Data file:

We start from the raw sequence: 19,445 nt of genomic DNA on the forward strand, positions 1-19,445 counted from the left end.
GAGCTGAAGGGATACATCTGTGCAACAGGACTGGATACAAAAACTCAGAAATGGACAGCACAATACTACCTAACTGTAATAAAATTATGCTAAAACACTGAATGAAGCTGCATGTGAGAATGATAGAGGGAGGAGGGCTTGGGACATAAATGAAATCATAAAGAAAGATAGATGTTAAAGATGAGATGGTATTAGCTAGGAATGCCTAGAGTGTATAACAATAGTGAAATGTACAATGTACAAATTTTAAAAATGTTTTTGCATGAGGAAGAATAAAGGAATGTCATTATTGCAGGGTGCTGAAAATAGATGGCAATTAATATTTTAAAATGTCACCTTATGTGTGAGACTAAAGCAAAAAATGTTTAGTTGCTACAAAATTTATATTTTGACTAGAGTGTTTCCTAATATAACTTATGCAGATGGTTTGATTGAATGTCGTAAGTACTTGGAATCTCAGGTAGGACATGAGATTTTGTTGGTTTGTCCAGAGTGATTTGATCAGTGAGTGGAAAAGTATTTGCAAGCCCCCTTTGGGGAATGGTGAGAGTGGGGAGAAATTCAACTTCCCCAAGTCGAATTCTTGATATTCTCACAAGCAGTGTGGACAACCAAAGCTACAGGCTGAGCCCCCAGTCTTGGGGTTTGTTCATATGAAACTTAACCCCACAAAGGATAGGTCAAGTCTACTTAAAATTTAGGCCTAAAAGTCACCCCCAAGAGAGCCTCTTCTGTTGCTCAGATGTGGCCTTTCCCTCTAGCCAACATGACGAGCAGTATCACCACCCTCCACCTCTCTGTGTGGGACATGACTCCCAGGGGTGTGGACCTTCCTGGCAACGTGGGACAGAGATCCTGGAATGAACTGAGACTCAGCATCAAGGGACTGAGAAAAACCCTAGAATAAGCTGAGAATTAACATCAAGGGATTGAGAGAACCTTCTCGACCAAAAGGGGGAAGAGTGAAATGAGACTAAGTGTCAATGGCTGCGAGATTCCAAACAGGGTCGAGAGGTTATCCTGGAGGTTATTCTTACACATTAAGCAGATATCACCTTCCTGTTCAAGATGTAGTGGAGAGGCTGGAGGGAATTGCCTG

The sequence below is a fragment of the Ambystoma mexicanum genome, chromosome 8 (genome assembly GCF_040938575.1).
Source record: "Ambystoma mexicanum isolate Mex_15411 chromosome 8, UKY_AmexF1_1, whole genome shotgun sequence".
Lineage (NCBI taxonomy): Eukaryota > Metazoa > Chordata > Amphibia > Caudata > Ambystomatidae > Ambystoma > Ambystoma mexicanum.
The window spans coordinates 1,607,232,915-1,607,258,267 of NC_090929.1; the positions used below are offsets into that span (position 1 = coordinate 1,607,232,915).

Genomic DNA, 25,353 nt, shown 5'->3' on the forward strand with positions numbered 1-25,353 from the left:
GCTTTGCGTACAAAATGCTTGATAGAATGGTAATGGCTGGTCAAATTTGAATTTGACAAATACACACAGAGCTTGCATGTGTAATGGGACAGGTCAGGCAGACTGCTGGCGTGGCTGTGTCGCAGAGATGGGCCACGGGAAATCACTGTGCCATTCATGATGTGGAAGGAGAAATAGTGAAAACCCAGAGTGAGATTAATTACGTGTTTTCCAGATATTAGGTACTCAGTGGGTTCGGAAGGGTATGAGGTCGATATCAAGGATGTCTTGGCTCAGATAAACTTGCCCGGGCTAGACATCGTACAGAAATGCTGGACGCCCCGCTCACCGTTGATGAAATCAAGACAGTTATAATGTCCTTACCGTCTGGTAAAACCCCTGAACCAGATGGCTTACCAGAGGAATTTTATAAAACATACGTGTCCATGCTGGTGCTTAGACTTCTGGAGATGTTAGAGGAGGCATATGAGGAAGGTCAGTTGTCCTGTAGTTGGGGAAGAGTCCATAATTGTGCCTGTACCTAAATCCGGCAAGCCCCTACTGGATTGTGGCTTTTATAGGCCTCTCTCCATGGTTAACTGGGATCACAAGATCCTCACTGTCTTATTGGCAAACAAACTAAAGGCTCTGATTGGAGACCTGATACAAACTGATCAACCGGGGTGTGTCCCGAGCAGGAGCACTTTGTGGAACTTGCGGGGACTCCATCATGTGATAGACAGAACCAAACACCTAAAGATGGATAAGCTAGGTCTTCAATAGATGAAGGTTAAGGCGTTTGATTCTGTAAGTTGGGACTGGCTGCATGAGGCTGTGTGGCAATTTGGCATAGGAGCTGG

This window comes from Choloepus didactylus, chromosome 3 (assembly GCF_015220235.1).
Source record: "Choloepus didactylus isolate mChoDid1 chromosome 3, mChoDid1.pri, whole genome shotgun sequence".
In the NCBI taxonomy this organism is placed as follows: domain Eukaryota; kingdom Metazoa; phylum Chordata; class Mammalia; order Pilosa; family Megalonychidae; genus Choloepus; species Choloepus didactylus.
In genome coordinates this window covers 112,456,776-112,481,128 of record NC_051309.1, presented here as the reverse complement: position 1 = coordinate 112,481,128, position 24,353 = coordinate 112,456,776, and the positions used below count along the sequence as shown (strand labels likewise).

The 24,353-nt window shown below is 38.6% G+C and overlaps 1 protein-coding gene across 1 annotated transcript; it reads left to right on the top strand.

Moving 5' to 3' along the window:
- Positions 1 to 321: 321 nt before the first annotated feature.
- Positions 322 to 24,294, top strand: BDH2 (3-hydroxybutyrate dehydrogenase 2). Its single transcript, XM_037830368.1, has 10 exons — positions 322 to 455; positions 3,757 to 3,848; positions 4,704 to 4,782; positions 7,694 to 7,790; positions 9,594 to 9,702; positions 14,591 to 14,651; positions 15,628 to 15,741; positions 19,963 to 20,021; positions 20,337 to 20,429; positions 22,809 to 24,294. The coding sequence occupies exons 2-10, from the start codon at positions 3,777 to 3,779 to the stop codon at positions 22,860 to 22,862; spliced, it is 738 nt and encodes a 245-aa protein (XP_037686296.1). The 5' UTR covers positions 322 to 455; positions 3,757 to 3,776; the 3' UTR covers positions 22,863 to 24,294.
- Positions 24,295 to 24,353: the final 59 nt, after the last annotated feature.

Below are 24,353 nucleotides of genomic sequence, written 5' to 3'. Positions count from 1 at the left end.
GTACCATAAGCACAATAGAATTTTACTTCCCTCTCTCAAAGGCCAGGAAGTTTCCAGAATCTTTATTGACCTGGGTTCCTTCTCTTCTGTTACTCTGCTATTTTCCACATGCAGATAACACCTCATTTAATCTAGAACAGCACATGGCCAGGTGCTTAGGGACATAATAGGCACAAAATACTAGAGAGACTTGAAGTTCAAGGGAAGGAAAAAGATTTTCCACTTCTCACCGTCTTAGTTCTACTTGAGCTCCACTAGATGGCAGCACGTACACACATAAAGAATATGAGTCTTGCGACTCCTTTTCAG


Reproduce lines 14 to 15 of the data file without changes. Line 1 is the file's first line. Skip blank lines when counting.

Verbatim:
Moving 5' to 3' along the window:
- Positions 1 to 321: 321 nt before the first annotated feature.